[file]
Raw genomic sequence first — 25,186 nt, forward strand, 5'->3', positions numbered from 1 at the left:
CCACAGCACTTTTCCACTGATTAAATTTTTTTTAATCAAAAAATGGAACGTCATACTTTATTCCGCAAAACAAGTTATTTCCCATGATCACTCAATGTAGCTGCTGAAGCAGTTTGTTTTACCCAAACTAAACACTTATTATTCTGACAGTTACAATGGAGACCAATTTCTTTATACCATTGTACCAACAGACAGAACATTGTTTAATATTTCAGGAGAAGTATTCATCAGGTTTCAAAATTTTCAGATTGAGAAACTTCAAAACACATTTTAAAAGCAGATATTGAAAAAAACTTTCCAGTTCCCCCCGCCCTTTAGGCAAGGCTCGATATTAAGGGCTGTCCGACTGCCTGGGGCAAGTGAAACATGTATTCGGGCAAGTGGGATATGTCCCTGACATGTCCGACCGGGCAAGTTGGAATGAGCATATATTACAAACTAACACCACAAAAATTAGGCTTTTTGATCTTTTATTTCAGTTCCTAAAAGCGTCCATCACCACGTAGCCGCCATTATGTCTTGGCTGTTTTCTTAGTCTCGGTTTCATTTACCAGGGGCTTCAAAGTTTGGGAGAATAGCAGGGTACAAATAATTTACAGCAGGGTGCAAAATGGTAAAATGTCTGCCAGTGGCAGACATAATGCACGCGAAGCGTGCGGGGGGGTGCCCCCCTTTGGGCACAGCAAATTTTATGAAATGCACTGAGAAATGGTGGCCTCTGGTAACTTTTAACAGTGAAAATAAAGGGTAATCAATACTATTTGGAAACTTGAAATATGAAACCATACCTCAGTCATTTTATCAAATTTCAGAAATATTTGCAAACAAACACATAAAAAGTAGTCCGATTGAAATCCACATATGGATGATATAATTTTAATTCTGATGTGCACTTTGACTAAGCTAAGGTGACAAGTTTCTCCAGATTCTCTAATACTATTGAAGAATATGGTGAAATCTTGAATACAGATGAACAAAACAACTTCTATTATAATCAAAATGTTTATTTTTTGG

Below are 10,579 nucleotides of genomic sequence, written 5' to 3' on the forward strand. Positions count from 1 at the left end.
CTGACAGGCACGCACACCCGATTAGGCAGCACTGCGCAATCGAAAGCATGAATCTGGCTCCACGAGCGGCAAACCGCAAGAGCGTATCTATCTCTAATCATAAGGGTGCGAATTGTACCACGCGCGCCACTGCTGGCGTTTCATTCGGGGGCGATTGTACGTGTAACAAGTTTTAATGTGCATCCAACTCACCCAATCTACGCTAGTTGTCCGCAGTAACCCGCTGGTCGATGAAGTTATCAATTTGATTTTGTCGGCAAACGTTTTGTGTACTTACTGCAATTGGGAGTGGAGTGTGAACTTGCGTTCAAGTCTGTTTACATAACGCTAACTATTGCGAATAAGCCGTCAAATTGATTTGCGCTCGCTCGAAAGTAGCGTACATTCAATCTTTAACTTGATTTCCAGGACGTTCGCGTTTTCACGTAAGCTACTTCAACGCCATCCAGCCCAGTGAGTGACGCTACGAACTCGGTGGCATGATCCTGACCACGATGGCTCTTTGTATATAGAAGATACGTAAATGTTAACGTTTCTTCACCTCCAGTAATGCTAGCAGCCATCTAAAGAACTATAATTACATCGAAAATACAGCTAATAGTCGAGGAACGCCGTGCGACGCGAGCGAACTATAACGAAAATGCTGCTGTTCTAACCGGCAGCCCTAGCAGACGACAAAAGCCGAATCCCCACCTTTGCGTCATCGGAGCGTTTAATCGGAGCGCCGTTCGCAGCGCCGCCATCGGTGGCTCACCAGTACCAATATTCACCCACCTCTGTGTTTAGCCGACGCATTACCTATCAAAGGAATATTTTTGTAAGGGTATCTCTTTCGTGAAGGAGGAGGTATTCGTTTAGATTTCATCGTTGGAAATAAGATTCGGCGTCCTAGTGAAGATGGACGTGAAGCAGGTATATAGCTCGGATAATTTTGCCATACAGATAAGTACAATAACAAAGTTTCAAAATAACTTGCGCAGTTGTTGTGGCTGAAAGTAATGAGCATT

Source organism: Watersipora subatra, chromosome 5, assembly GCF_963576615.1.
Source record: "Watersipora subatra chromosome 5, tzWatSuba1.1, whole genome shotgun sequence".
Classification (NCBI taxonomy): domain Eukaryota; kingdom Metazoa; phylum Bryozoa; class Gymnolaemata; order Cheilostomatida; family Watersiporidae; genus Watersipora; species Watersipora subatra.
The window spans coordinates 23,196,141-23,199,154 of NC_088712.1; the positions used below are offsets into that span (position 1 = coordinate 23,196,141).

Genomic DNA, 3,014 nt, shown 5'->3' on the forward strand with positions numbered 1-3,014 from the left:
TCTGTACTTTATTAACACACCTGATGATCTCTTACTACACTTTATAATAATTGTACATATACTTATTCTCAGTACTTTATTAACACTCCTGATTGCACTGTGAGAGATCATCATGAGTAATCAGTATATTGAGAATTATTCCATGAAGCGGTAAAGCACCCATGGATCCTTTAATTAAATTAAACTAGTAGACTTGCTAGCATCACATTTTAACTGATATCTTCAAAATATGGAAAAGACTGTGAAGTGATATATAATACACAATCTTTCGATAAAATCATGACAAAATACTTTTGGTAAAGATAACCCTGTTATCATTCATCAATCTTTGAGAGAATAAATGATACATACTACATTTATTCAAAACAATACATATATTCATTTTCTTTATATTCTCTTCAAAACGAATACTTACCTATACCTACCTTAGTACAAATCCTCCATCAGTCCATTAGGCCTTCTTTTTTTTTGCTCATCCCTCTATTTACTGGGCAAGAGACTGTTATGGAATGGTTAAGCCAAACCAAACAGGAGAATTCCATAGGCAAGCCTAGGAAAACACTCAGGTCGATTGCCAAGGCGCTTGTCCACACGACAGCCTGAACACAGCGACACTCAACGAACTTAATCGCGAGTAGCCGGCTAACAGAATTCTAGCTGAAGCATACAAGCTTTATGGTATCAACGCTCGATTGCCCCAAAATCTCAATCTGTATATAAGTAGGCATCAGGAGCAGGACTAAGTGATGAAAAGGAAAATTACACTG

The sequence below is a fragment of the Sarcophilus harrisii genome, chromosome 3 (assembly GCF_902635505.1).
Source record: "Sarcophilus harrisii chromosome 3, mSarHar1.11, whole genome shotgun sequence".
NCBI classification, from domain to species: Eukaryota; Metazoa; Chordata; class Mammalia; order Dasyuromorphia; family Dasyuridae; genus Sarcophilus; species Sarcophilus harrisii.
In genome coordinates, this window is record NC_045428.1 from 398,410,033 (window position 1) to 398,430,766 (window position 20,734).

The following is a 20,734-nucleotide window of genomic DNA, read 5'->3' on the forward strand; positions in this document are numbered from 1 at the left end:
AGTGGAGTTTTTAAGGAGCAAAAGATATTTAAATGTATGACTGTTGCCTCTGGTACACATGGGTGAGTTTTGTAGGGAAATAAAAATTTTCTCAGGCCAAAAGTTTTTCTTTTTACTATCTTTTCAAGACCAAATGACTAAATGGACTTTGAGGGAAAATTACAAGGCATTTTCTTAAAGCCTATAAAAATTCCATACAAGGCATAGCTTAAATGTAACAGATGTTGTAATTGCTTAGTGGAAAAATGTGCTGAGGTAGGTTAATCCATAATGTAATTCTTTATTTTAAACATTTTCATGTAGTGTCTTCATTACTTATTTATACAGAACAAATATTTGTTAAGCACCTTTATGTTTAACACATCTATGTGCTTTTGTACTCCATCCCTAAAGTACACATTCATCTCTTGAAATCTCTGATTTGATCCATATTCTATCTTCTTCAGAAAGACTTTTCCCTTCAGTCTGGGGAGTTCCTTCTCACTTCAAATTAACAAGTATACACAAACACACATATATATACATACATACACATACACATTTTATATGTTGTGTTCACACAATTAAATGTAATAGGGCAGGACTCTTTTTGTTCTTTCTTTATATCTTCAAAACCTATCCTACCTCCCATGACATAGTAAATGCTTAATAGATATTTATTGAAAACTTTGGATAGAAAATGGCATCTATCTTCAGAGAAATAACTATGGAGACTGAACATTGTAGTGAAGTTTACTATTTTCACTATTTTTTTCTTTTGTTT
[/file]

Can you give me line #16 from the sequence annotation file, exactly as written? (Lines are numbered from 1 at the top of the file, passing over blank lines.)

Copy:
AGTGGAGTTTTTAAGGAGCAAAAGATATTTAAATGTATGACTGTTGCCTCTGGTACACATGGGTGAGTTTTGTAGGGAAATAAAAATTTTCTCAGGCCAAAAGTTTTTCTTTTTACTATCTTTTCAAGACCAAATGACTAAATGGACTTTGAGGGAAAATTACAAGGCATTTTCTTAAAGCCTATAAAAATTCCATACAAGGCATAGCTTAAATGTAACAGATGTTGTAATTGCTTAGTGGAAAAATGTGCTGAGGTAGGTTAATCCATAATGTAATTCTTTATTTTAAACATTTTCATGTAGTGTCTTCATTACTTATTTATACAGAACAAATATTTGTTAAGCACCTTTATGTTTAACACATCTATGTGCTTTTGTACTCCATCCCTAAAGTACACATTCATCTCTTGAAATCTCTGATTTGATCCATATTCTATCTTCTTCAGAAAGACTTTTCCCTTCAGTCTGGGGAGTTCCTTCTCACTTCAAATTAACAAGTATACACAAACACACATATATATACATACATACACATACACATTTTATATGTTGTGTTCACACAATTAAATGTAATAGGGCAGGACTCTTTTTGTTCTTTCTTTATATCTTCAAAACCTATCCTACCTCCCATGACATAGTAAATGCTTAATAGATATTTATTGAAAACTTTGGATAGAAAATGGCATCTATCTTCAGAGAAATAACTATGGAGACTGAACATTGTAGTGAAGTTTACTATTTTCACTATTTTTTTCTTTTGTTT